Woman torn between opposite food desires
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Q: Hello and thank you! I have read the excerpt and look forward to reading the entire book! My main point of concern is this: I am healthy and have never been more than 15 pounds (in my opinion) over my ideal weight. I would like to stop obsessing about this extra weight now and forever! I hate it! I love to eat, and I love to exercise. I have indulged for almost three years in self-help and spirituality through reading (which has become an obsession in itself!), so everything I read is sounding very familiar. How do I go about living the rest of my life feeling perfect happy in my body without struggling for those darned 10 pounds? I eat relatively healthy but love the typical fattening foods (baked goods, ice cream, candy&8212;mostly sweets!) I would like to get rid of these extra pounds but do not want to sacrifice eating what I want! I know I have issues with food, however...I hate dieting, for I loathe the feeling of being deprived. I love my freedom, but tend to get mad at my lack of self-control. Thank you so much for your response!

— Darci F., Reno, Nevada

Dear Darci,

At some point, and it's possible that you are at the point, it's no longer about taking in more information, but about "digesting" what you already know. And putting into practice what you deeply believe. For instance, you say that you hate the extra weight, but you probably have already experienced that you don't change by hating yourself. You write that you want to lose those 10 pounds, but that you don't want to sacrifice anything to do it. Change happens through lavishing kindness upon ourselves and through aligning ourselves with the truth of our hearts and our souls. What is the truth for you? What do you love more than losing weight, more than sweets? Do you love feeling connected to yourself? Do you love being at peace with yourself? Your actions need to stem from answering those questions and then taking action accordingly. Once you know what your priorities are and what you care about most, you can figure out how to proceed in your life without being torn between two seemingly opposite desires.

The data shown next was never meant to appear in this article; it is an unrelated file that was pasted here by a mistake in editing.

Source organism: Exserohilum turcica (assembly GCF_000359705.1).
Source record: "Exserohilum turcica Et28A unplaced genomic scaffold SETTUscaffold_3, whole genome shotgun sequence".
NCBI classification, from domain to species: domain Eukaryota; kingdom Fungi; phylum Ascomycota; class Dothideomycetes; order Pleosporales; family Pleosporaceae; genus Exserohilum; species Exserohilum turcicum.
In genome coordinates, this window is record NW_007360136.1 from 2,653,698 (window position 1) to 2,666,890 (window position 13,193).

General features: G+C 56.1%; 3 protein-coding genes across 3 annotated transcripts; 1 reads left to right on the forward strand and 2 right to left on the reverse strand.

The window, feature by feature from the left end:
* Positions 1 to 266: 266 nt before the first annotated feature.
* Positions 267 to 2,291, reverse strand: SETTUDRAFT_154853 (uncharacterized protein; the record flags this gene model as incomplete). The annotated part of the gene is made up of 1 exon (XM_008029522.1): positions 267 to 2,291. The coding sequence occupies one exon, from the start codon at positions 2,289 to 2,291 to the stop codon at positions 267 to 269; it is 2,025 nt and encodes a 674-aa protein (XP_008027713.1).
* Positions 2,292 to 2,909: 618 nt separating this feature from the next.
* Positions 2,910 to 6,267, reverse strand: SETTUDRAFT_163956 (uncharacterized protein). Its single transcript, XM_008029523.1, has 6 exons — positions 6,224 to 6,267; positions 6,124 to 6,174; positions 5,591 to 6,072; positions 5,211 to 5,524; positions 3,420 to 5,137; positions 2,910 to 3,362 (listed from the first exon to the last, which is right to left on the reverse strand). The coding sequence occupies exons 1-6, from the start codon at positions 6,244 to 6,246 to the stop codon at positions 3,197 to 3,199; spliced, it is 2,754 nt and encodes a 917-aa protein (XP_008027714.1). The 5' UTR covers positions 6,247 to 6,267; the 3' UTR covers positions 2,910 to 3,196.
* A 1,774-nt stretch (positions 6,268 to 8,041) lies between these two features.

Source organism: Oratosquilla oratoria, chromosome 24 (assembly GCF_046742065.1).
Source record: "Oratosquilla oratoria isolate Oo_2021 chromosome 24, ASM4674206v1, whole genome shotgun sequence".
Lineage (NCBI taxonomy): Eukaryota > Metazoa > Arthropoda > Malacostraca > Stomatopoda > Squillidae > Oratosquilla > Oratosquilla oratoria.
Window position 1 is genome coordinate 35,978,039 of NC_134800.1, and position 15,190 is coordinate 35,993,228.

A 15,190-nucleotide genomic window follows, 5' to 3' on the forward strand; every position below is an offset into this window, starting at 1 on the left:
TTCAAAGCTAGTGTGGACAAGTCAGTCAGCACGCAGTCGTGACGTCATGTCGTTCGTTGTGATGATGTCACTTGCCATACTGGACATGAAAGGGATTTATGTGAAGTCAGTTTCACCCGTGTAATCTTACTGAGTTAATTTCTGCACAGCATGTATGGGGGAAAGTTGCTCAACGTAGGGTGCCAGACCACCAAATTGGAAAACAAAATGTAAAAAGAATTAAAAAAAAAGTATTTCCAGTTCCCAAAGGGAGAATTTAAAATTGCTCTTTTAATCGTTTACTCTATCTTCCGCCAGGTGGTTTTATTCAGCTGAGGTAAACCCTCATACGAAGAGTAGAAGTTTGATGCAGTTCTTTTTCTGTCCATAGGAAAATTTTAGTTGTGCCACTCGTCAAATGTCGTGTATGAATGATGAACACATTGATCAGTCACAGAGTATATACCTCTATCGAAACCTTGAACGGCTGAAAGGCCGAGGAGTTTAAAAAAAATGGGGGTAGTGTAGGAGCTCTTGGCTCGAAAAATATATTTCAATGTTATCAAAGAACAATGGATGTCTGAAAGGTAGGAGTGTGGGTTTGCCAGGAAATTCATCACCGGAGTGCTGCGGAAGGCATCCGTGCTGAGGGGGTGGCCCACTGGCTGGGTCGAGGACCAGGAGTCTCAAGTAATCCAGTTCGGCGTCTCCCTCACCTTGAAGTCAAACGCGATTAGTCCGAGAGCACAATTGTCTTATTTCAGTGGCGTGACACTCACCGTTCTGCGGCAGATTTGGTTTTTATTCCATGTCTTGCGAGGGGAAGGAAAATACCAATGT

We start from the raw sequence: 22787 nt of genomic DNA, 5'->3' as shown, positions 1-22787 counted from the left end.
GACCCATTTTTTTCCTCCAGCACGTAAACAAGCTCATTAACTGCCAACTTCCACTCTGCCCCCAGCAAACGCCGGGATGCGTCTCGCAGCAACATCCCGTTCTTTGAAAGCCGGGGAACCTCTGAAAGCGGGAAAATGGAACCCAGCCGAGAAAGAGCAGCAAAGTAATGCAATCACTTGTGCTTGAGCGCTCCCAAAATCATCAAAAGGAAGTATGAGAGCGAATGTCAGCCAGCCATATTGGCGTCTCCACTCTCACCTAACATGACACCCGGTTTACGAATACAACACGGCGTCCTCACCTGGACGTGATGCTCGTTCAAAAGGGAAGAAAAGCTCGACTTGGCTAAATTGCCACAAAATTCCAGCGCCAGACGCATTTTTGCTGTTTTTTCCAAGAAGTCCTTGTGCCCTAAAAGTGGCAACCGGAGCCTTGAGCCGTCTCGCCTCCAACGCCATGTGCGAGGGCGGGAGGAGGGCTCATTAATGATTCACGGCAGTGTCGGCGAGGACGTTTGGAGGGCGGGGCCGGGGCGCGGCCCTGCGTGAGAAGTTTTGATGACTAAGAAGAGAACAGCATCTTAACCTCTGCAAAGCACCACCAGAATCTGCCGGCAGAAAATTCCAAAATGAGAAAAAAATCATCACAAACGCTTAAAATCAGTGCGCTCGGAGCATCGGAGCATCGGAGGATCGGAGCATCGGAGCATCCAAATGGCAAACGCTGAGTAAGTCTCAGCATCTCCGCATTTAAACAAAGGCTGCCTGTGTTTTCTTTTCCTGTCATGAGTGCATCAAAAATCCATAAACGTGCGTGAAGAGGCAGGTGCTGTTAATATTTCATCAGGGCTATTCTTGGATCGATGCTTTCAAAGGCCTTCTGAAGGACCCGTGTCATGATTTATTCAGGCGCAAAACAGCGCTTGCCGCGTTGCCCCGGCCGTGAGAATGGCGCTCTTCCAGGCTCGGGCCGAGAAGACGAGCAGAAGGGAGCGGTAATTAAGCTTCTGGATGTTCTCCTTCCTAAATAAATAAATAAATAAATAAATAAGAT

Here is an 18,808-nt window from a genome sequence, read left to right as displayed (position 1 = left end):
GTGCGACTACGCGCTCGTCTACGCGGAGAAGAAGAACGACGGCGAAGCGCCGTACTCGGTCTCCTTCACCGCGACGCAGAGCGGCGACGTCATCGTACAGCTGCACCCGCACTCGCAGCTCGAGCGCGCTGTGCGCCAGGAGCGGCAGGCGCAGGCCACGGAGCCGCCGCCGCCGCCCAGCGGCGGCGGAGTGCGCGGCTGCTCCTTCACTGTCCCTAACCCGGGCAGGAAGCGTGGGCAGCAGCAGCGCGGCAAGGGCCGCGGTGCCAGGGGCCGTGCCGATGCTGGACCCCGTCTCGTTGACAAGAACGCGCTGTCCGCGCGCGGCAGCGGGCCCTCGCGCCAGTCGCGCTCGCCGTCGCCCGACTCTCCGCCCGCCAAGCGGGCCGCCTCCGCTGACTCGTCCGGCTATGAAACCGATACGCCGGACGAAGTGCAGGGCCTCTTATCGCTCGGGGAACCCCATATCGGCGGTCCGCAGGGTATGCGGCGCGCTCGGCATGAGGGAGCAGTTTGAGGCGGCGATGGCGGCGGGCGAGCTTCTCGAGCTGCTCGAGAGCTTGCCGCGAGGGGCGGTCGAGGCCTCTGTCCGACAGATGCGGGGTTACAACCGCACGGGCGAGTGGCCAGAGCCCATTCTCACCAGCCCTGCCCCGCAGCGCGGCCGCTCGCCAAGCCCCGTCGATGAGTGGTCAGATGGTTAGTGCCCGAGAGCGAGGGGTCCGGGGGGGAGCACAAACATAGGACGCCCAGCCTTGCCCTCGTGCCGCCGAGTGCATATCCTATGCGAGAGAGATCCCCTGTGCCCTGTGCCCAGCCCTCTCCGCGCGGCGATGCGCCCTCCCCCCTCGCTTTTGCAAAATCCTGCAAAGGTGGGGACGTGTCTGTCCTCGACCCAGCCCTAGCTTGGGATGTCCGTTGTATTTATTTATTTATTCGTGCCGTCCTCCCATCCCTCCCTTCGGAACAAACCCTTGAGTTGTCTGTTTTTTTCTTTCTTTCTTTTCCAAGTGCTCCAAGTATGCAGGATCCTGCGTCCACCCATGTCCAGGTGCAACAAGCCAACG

Next: Can you simply like the taste of food—or is it something more?

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Geneen Roth's books were among the first to link compulsive eating and perpetual dieting with deeply personal and spiritual issues that go far beyond food, weight and body image. She believes that we eat the way we live and that our relationships to food, money and love are exact reflections of our deeply held beliefs about ourselves and the amount of joy, abundance, pain and scarcity we believe we have (or are allowed) to have in our lives.

Roth has appeared on many national television shows, including The Oprah Winfrey Show, 20/20, The NBC Nightly News, The View and Good Morning America. Articles about Roth and her work have appeared in numerous publications, including O, The Oprah Magazine, Cosmopolitan, Time, Elle, The New York Times, The Chicago Tribune and The Philadelphia Inquirer. She has written a monthly column in Good Housekeeping magazine since 2007. Roth is the author of eight books, including The New York Times best-seller When Food Is Love and a memoir about love and loss, The Craggy Hole in My Heart. Women, Food, and God: An Unexpected Path to Almost Everything is her newest book.

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